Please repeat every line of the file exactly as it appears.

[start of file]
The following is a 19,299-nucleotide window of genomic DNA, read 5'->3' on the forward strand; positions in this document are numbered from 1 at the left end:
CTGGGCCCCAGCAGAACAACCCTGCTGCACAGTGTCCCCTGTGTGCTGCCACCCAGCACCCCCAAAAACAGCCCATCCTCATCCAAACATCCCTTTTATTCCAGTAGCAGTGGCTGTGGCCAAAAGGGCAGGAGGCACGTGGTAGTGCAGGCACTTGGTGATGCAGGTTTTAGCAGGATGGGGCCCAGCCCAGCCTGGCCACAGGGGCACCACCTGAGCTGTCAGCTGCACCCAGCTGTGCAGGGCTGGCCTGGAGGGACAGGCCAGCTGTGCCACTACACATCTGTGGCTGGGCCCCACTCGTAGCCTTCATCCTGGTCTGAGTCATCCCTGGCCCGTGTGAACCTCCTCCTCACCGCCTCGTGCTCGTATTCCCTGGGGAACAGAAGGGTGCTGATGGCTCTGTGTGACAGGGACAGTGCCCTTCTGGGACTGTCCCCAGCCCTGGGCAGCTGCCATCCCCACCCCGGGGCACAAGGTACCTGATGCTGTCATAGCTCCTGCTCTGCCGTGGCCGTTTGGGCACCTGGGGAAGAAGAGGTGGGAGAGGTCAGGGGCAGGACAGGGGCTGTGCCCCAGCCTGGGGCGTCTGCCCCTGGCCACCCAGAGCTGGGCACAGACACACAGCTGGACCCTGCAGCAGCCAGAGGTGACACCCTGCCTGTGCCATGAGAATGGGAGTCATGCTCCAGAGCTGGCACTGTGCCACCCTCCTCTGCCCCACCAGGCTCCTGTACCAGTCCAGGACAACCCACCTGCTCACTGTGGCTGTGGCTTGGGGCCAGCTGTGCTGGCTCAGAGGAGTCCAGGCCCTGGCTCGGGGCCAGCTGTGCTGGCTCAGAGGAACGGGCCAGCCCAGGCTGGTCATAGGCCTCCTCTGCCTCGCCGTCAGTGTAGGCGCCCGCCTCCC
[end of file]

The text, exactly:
The following is a 19,299-nucleotide window of genomic DNA, read 5'->3' on the forward strand; positions in this document are numbered from 1 at the left end:
CTGGGCCCCAGCAGAACAACCCTGCTGCACAGTGTCCCCTGTGTGCTGCCACCCAGCACCCCCAAAAACAGCCCATCCTCATCCAAACATCCCTTTTATTCCAGTAGCAGTGGCTGTGGCCAAAAGGGCAGGAGGCACGTGGTAGTGCAGGCACTTGGTGATGCAGGTTTTAGCAGGATGGGGCCCAGCCCAGCCTGGCCACAGGGGCACCACCTGAGCTGTCAGCTGCACCCAGCTGTGCAGGGCTGGCCTGGAGGGACAGGCCAGCTGTGCCACTACACATCTGTGGCTGGGCCCCACTCGTAGCCTTCATCCTGGTCTGAGTCATCCCTGGCCCGTGTGAACCTCCTCCTCACCGCCTCGTGCTCGTATTCCCTGGGGAACAGAAGGGTGCTGATGGCTCTGTGTGACAGGGACAGTGCCCTTCTGGGACTGTCCCCAGCCCTGGGCAGCTGCCATCCCCACCCCGGGGCACAAGGTACCTGATGCTGTCATAGCTCCTGCTCTGCCGTGGCCGTTTGGGCACCTGGGGAAGAAGAGGTGGGAGAGGTCAGGGGCAGGACAGGGGCTGTGCCCCAGCCTGGGGCGTCTGCCCCTGGCCACCCAGAGCTGGGCACAGACACACAGCTGGACCCTGCAGCAGCCAGAGGTGACACCCTGCCTGTGCCATGAGAATGGGAGTCATGCTCCAGAGCTGGCACTGTGCCACCCTCCTCTGCCCCACCAGGCTCCTGTACCAGTCCAGGACAACCCACCTGCTCACTGTGGCTGTGGCTTGGGGCCAGCTGTGCTGGCTCAGAGGAGTCCAGGCCCTGGCTCGGGGCCAGCTGTGCTGGCTCAGAGGAACGGGCCAGCCCAGGCTGGTCATAGGCCTCCTCTGCCTCGCCGTCAGTGTAGGCGCCCGCCTCCC